Leaving, Grieving and Dreaming

I am sitting at my desk and chair at the church I’ve served for 9 years for the last time. The hugs and goodbyes have been heartfelt and encouraging as we step into this new challenge in downtown L.A. I couldn’t help but be nostalgic as I sorted through books and files that I’ve collected while pastoring here.

 

One paper I came across was 15 years old. It was my application essay for Fuller Seminary’s MDiv program that I applied to in 1996. What struck me was my description of the ministry I served at that time as the College Director for Bel Air Presbyterian in Los Angeles. Back in the spring of 1996 when I wrote the essay there were about 100-200 of us who gathered each Sunday night for worship, teaching, prayer and fellowship that I helped build as a volunteer. What I didn’t know at the time was that the following fall when I would come on staff full-time, it would miraculously swell to 400 students coming each week. It was nothing that I necessarily did except to continue to be faithful as a leader of God’s people and to do my best to help each student grow in their relationship with the Lord and understanding of God’s big kingdom picture.

What an encouragement it was to me to remember God’s faithfulness 15 years ago to bless a ministry in numbers and spiritual vitality. Those were very good times of God’s unexpected blessings. I am praying and dreaming for a portion of that blessing as I serve Union Church of Los Angeles in the coming years. Our God is faithful to finish the work that He began in each one of us and I believe that applies to me and my family right now and our churches as well. I am praying for God’s blessing as I begin my new ministry this weekend to a new group of parishioners who have already welcomed our family even though we don’t know exactly what lies ahead. Thank you for all of your prayers for us in our new adventure. Lord, give us Your dreams!

 

Reflections on The Pastor: A Memoir by Eugene Peterson

I recently finished Peterson’s autobiographical work and found myself underlining something on dozens of pages. Perhaps it’s because I have just embarked on a new journey of leading a city-center church that seeks to reach the diverse neighborhood of downtown L.A. that I found his words deeply challenging while refreshingly empowering.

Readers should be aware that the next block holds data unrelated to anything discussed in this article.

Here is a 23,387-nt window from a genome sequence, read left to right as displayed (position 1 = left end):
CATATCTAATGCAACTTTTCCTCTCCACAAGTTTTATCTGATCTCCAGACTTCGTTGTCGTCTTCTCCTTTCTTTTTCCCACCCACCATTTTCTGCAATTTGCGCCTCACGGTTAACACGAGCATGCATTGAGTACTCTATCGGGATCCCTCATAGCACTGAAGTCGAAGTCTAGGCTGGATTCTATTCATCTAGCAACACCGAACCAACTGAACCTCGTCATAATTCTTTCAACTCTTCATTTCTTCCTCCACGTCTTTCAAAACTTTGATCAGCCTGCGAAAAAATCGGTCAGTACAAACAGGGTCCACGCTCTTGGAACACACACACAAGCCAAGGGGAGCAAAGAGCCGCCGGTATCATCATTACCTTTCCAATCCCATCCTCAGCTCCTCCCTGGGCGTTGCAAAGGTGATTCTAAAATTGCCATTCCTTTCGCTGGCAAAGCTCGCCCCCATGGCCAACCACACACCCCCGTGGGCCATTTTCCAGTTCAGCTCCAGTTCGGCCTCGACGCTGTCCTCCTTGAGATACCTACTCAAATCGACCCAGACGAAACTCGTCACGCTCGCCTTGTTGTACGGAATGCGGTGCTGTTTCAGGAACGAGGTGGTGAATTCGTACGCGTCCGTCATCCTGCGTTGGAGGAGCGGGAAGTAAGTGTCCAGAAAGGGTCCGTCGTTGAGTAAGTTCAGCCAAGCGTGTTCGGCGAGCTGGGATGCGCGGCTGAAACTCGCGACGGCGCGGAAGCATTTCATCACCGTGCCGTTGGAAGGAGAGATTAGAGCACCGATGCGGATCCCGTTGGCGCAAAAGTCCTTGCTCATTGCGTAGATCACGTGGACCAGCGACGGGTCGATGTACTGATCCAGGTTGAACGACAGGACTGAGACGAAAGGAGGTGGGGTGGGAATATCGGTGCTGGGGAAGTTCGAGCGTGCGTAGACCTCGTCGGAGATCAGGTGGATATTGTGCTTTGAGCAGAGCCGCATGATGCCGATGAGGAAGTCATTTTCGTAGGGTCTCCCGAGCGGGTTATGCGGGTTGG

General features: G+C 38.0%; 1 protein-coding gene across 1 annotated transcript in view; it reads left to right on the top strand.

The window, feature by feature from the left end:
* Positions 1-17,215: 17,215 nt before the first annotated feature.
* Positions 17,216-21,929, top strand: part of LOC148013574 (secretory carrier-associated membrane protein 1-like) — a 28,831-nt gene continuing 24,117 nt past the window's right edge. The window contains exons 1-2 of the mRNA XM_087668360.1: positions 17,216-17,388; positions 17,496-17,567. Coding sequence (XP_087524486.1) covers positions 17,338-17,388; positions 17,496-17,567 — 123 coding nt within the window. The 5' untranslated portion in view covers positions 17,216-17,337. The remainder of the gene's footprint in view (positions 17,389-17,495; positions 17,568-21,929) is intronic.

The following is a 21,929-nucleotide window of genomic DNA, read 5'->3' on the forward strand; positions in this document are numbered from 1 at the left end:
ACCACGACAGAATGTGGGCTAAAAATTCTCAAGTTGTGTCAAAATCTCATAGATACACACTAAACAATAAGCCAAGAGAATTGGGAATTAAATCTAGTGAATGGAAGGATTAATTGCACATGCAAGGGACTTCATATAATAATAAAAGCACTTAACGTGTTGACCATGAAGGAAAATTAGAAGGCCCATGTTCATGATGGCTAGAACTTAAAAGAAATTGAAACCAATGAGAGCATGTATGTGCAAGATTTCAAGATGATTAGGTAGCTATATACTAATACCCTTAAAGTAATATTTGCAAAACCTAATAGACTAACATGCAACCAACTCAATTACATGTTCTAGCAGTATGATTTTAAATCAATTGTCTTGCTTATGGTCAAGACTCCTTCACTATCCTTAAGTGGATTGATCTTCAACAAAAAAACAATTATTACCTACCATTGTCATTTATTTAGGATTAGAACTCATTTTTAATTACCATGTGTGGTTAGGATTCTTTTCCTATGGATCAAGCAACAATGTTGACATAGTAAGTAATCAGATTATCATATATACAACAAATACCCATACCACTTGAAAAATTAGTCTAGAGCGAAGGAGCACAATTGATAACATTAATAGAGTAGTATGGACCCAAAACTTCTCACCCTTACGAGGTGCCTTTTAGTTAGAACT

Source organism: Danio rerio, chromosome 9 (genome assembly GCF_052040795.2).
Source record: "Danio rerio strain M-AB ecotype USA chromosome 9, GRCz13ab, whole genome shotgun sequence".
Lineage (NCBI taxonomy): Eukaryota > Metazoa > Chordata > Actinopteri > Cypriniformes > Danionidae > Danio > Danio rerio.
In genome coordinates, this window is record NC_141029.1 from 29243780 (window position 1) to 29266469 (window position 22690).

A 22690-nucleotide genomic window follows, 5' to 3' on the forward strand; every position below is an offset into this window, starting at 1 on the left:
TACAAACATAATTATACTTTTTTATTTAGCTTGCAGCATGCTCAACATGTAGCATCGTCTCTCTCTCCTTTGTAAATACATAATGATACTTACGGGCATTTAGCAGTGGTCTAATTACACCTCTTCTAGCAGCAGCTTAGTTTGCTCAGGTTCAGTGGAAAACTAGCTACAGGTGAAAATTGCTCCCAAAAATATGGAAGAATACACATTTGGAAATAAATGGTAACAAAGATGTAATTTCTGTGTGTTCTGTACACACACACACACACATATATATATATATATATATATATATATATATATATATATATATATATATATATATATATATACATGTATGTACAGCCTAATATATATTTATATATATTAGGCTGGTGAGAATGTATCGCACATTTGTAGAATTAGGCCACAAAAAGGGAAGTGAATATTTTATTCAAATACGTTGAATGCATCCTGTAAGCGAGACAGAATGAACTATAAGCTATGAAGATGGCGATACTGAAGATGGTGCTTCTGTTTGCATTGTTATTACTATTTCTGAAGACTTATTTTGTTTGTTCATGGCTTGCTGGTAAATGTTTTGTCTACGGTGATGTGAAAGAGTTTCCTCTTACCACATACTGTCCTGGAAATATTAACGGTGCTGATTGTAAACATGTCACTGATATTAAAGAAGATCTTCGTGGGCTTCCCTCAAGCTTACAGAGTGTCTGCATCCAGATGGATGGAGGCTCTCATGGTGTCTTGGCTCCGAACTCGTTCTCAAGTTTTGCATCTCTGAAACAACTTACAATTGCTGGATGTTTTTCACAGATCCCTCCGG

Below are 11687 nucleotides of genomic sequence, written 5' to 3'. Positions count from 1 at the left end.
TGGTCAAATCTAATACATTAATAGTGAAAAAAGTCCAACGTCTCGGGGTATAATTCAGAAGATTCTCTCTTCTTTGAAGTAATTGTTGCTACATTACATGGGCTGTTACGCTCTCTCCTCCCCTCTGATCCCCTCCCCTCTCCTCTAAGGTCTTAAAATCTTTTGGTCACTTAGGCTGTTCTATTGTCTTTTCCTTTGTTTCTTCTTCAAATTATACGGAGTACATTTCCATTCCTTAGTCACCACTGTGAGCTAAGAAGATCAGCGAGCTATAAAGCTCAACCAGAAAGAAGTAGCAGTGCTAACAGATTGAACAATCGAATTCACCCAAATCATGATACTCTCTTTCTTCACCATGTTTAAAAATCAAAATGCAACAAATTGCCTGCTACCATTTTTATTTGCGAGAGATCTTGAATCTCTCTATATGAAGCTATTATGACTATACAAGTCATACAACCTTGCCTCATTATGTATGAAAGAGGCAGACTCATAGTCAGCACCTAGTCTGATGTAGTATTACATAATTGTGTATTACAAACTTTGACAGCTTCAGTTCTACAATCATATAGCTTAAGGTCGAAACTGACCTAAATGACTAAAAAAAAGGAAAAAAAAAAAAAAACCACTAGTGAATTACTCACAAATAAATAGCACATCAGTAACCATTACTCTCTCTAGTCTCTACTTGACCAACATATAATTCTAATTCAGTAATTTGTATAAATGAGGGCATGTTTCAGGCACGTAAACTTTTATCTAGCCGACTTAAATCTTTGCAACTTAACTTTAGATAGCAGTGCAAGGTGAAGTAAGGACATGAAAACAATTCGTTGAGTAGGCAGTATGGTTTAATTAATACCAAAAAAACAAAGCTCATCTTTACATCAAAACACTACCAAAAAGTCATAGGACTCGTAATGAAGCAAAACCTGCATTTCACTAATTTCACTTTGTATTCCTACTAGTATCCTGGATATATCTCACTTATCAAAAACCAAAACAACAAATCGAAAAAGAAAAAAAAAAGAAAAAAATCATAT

His reflections on starting and leading a church on the East Coast provided rich insight into the challenges of pastoring regardless of your context.  In the American Church there is a great emphasis on “getting things done” and I certainly have  been one to focus on the pragmatic aspects of church leadership. Peterson encourages a different way:

“the pervasive element in our two-thousand-year pastoral tradition is not someone who ‘gets things done’ but rather the person placed in the community to pay attention and call attention to ‘what is going on right now’ between men and women, with one another and with God–this kingdom of God that is primarily local, relentlessly personal, and prayerful ‘without ceasing.'”

Can I learn to be a pastor that is attentive to the subtle realities of what God is up to in people’s lives and in the neighborhood over-and-above the more obvious metrics that I am so accustomed to be attentive to (attendance, budgets, etc.)? I know I cannot ignore these traditional metrics but I will need the discipline to pay attention to the subtle work of the Holy Spirit that isn’t as easily measured. Peterson believes it is this less obvious activity that is most joined with the revolutionary work of the kingdom of God:

“the most effective strategy for change, for revolution–at least on the large scale that the kingdom of God involves–comes from a minority working from margins…a minority people working form the margins has the best chance of being community capable of penetrating the noncommunity, the mob, the depersonalized, function-defined crowd that is the sociological norm of America.”

What is Peterson encouraging? Don’t assume the Holy Spirit is working only in the pragmatic, amongst the majority and on the center-stage. Look for God working in everyday relationships, amongst the minority and in the margins.

As our church seeks the shalom of the city (Jer. 29:7) may we be attentive to the people who come each Sunday and treat them as holy people made in the image of God. Though it may not look like God is working at times, the Holy Spirit is always up to something for the community of faith to discover and then to join God in.

 

 

A Tearful Goodbye